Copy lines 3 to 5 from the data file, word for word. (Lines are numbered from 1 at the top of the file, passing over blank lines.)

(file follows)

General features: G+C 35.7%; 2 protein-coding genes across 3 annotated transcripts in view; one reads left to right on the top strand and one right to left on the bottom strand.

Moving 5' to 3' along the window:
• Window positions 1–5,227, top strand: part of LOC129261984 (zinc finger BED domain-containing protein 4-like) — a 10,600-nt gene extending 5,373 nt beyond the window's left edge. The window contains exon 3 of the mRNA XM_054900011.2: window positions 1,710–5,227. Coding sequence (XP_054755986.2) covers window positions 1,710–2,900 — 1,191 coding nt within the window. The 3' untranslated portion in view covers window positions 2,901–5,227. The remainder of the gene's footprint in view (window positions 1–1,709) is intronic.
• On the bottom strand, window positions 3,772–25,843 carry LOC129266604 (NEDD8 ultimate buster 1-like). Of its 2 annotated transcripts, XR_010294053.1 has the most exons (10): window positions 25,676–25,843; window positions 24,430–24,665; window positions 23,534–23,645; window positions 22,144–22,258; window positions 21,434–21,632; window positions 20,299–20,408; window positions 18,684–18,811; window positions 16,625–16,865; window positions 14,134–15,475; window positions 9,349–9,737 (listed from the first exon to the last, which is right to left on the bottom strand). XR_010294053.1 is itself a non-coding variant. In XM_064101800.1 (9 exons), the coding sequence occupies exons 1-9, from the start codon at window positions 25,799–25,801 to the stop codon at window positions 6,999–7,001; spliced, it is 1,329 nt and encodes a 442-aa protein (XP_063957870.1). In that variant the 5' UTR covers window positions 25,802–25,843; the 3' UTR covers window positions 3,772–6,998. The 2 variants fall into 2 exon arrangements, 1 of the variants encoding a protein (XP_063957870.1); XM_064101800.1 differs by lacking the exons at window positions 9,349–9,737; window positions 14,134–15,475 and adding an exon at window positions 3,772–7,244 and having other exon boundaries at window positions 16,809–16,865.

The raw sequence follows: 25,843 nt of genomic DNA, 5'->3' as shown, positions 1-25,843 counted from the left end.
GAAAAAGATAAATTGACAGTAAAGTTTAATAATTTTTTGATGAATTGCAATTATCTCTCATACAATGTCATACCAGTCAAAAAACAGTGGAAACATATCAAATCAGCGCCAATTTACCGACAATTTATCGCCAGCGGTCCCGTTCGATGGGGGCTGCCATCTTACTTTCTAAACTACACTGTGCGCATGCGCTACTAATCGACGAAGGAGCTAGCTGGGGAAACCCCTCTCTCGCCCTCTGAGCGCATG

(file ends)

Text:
• Window positions 1–5,227, top strand: part of LOC129261984 (zinc finger BED domain-containing protein 4-like) — a 10,600-nt gene extending 5,373 nt beyond the window's left edge. The window contains exon 3 of the mRNA XM_054900011.2: window positions 1,710–5,227. Coding sequence (XP_054755986.2) covers window positions 1,710–2,900 — 1,191 coding nt within the window. The 3' untranslated portion in view covers window positions 2,901–5,227. The remainder of the gene's footprint in view (window positions 1–1,709) is intronic.
• On the bottom strand, window positions 3,772–25,843 carry LOC129266604 (NEDD8 ultimate buster 1-like). Of its 2 annotated transcripts, XR_010294053.1 has the most exons (10): window positions 25,676–25,843; window positions 24,430–24,665; window positions 23,534–23,645; window positions 22,144–22,258; window positions 21,434–21,632; window positions 20,299–20,408; window positions 18,684–18,811; window positions 16,625–16,865; window positions 14,134–15,475; window positions 9,349–9,737 (listed from the first exon to the last, which is right to left on the bottom strand). XR_010294053.1 is itself a non-coding variant. In XM_064101800.1 (9 exons), the coding sequence occupies exons 1-9, from the start codon at window positions 25,799–25,801 to the stop codon at window positions 6,999–7,001; spliced, it is 1,329 nt and encodes a 442-aa protein (XP_063957870.1). In that variant the 5' UTR covers window positions 25,802–25,843; the 3' UTR covers window positions 3,772–6,998. The 2 variants fall into 2 exon arrangements, 1 of the variants encoding a protein (XP_063957870.1); XM_064101800.1 differs by lacking the exons at window positions 9,349–9,737; window positions 14,134–15,475 and adding an exon at window positions 3,772–7,244 and having other exon boundaries at window positions 16,809–16,865.

The raw sequence follows: 25,843 nt of genomic DNA, 5'->3' as shown, positions 1-25,843 counted from the left end.